The largest municipality in Silicon Valley, affluent San Jose
has come to be known as a global city. Downtown San Jose
forms the heart of this city, and the San Jose Redevelopment Agency has worked over the past half century to develop a plan whose success brought a high level of class and sophistication to this area. One of its best features, the free public Wi-Fi network which serves many of downtown San Jose’s public spaces, allows local students and others to work and stay connected no matter where they might be.
Schools in Downtown San Jose
School data provided by GreatSchools
Restaurants & Nightlife
Restaurants can be found almost anywhere around downtown San Jose, but the vast majority sit on the southwest side near San Jose State University.
The west side of the downtown area has developed into Japantown, which has resulted in numerous sushi bars and Japanese restaurants competing to offer the finest cuisine imaginable. One prime example of this, Okayama Sushi stays open seven days a week. Its tantalizing sushi and sashimi can be every bit as beautiful to look at as it is tasty to eat. From classic rolls such as the California roll to scrumptious seafood entrees like broiled salmon, each dish has a masterpiece quality to its presentation.
On the east side of the downtown region, visit Casa Vicky for authentic and all-natural Mexican food and pastries. Tortillas, made fresh daily, form the basis of pretty much every meal here. Tacos, burritos, enchiladas, chimichangas and quesadillas – even the breakfast dishes here have been prepared with these yummy tortillas. Casa Vicky welcomes banquet reservations and offers catering too.
Diners enjoy organic vegan cuisine at the Vegetarian House, which prepares vegan fare from all over the world. Here you can try recipes from China, Vietnam, Thailand, India, the Middle East, Europe and the Americas. The restaurant also provides gluten-free dishes. Serving fresh-squeezed juices, made-from-scratch sauces and noodles, everything at the Vegetarian House is certified to be animal-friendly, organic and locally sourced.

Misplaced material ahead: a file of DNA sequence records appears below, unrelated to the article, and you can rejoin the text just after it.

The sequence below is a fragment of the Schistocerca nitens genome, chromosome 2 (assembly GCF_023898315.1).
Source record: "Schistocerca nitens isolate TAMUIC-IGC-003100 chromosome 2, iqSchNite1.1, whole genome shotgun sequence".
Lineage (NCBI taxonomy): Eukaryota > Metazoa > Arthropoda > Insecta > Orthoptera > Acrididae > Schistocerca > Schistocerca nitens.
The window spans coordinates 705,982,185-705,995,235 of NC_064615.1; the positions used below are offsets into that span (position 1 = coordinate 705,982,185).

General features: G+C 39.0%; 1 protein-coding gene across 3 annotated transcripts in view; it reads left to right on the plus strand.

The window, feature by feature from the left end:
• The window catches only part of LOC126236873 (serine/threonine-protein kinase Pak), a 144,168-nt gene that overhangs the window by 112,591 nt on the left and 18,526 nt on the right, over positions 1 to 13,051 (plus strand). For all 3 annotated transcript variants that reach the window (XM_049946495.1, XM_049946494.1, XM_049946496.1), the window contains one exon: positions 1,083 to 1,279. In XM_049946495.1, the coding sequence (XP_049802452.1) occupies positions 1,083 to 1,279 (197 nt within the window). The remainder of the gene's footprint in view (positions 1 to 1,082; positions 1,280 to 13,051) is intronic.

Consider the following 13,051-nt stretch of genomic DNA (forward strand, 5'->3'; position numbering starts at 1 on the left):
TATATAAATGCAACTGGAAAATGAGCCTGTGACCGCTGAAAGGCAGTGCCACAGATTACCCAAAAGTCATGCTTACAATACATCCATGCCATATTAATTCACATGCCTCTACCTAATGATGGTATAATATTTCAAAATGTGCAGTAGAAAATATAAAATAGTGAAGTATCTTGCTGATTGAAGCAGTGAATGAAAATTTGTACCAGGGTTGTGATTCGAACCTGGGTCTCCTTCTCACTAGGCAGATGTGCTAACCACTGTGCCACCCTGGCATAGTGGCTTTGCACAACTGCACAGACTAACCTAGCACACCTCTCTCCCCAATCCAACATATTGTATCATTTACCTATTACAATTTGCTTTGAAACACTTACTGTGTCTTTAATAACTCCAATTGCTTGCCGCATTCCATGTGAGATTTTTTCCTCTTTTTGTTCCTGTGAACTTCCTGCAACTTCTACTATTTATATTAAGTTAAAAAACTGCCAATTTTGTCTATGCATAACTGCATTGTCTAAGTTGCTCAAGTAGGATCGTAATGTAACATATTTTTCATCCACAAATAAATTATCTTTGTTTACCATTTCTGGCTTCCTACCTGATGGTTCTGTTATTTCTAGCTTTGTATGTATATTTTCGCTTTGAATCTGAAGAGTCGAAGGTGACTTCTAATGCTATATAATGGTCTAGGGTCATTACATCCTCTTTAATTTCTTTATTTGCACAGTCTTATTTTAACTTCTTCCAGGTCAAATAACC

The nightlife here reflects the cosmopolitan nature of this city and ranges from casual and relaxing to extremely exciting and stimulating. For a cozy, little bar in Japantown, Jack's Neighborhood Bar & Lounge presents a stellar hangout. With five HDTVs to watch the games on and mounds of pub food served during NFL games, it’s almost like staying home without having to clean up the mess afterward.
Hookah Beats combines the relaxing atmosphere of hookah culture with the very best of today’s world music. With live DJs every weekend and a belly dancer performing every Thursday night, it comes as no surprise that this place tends to be packed.
Experience star treatment at the Silicon Valley Capital Club. The premier social- and business-networking hub, this unrivaled private club has breathtaking panoramic views from atop the Knight Ridder Building and a first-class setting to impress both old friends and business associates. Members enjoy a number of privileges and benefits, including a full calendar of events and the use of all facilities.
Cafe Stritch provides a mix of live music and DJ-driven dance music. Its full calendar, a well-stocked bar and a reasonably respectable food menu make this a great place to stop in and enjoy the evening.
History & Culture